Talk to the people who knew and loved Herb Rosen and you may begin to form the mistaken impression that he worked in the construction industry. But Rosen, who died June 19 at age 79, did not construct buildings with his hands; he formed them with his heart.
During the 54 years he lived in this Jewish community with his wife and inspiration, Rita, Herb Rosen was responsible for building both organizations and buildings, most notably the Jewish Day School of Metropolitan Seattle in Bellevue and the Seattle Jewish Community School in the Northend.
And they didn’t just share their money — built through successful business ventures including Skipper’s Seafood ‘n’ Chowder House — Herb shared his intellect, his business acumen and his enthusiasm with any community leader or organization that asked for his assistance.
“I’ve heard people say he had the best business mind of anyone they had ever met. I think he applied that to his philanthropic work,” his son, Stan Rosen, said last week. People would come to his office just to talk things over, about business or philanthropy. “Sometimes he would help them financially, but always with advice,” Stan said.
He was also famous for his approach to meetings, his son remembers: “He just told it like it was. He didn’t pull any punches. I don’t know that he was always welcomed at meetings. He didn’t always go along with the popular votes.” Stan says his father was consider cantankerous by some, but he always had the well being of the community in mind when he gave his opinion.
Public speaking became a passion for Herb after an embarrassing moment involving his Bar Mitzvah speech, according to Stan, who said his father shared the following story with him. Herb had memorized his comments, which he was supposed to give at his house, but he got stuck about a quarter of the way through. He started again and then a third time but just couldn’t make it through. “He vowed he would learn to speak. He took debate and speech [clases] and ultimately became an excellent speaker,” Stan said, adding that Herb went on to win several awards for his debating abilities.
“He was a great leadership role model for me. You emulate what you see. I could see that he was involved in the community. There was no other way [for me]. I became president of the JCC exactly 20 years after he was president,” Stan says.
He and his sister, Judy de Jonge, and Stan’s wife, Michele Rosen, have all been inspired by Herb and Rita’s commitment to the community and have become community leaders themselves.
Herb and Rita met at an AZA convention in Vancouver right before he went away to serve in World War II and they married soon after he completed his service as a lieutenant in the Army. “He was a wonderful dancer,” Rita recalled, when asking to share things not everyone would know about Herb. He also loved to play cards and read a lot.
Rita says she encouraged Herb, who she says was a workaholic when he was younger, to turn some of his attention toward volunteer work. “I felt he was capable and I felt he should do something with it,” she remembers.
Stan says the beginning of his father’s volunteer work was also related to a life-changing moment in 1966. At age 42, Herb suffered a serious heart attack, which required an extensive period of recovery. To keep him mind busy during his rehabilitation, he got involved in the JCC campaign, which started, coincidentally, the year after he and his partners sold his first big business success, Consolidated Distributors, a record distributor, to ABC Records in 1965. “It was a seminal moment in his philanthropic career,” Stan says, adding that he made a major gift to that JCC campaign and hasn’t stopped giving since.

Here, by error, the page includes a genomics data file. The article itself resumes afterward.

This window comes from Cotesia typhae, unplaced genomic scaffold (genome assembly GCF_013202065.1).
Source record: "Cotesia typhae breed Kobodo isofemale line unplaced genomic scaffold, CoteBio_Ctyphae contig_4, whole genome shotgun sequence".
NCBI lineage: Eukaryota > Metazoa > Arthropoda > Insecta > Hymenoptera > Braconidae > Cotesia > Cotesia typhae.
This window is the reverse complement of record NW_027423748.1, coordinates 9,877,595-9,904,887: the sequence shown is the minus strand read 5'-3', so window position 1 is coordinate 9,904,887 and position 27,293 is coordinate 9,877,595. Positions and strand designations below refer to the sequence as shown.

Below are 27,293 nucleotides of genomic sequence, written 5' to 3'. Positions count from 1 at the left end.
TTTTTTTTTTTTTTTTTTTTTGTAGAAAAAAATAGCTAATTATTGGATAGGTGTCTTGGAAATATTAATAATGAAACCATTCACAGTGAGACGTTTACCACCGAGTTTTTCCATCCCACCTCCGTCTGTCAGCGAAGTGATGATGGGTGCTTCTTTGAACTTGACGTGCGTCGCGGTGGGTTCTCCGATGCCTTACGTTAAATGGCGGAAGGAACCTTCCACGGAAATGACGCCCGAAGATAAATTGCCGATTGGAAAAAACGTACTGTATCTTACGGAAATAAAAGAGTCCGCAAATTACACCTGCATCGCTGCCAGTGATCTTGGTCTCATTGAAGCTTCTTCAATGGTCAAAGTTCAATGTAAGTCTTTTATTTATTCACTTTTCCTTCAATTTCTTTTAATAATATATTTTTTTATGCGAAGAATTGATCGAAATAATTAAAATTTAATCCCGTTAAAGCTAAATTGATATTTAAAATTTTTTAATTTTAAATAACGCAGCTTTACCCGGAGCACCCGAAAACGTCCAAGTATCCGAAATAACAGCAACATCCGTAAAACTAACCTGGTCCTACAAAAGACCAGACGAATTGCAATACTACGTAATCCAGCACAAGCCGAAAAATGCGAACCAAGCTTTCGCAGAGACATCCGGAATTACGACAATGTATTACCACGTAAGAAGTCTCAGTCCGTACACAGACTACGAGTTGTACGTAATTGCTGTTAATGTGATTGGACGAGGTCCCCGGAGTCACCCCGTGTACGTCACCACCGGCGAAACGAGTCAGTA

He also turned quickly to his next successful business venture, Skipper’s, which grew to become the fourth-largest seafood chain in the country, with 218 outlets in the Northwest and British Columbia. He sold the company in 1989 to National Pizza, the franchiser of Pizza Hut and Burger King.
Rita says Herb had worked hard ever since his childhood, when he sold magazines and newspapers. He saved all his money so he could do things and also to help out his parents, who were not well off. His father came to Seattle in 1905 and immediately formed his own business picking up other immigrants at the railway station and taking them to their destinations. After this experience running an early taxi service, he noticed the immigrants luggage and decided he could build a better suitcase. He started Durabuilt Luggage, which became a national company.
Herb Rosen’s efforts in the Jewish community can be seen mostly in our classrooms, according to Carol Starin, director of the Jewish Education Council of the Jewish Federation of Greater Seattle. No man has been more involved in funding teacher training than Rosen, Starin said, adding that every Jewish teacher in the community who has even attended a conference or a workshop has been touched by his generosity.
He was integrally involved in the establishment of the Jewish Day School, helped the Seattle Jewish Community School get started years later and helped broker the deal that allowed Temple B’nai Torah to build its new synagogue on the JDS campus in Bellevue. He has served as the president of the Jewish Community Center, Herzl-Ner Tamid Conservative Congregation and the Jewish Federation of Greater Seattle.
“Herb and Rita Rosen are models to our community. Their involvement gives meaning to their lives. It’s not just a matter of giving money. They are not raising money for Jews — they are raising Jews,” Carol Starin said in a speech honoring the couple’s contributions to the Seattle Jewish Community School.
Herb is also survived by his son-in-law, Krijn de Jonge, and five grandchildren. Donations in his memory may be made to the Jewish Day School of Metropolitan Seattle, 15749 N.E. Fourth St., Bellevue, WA 98008; or the Seattle Jewish Community School, 2632 N.E. 80th St., Seattle, WA 98115.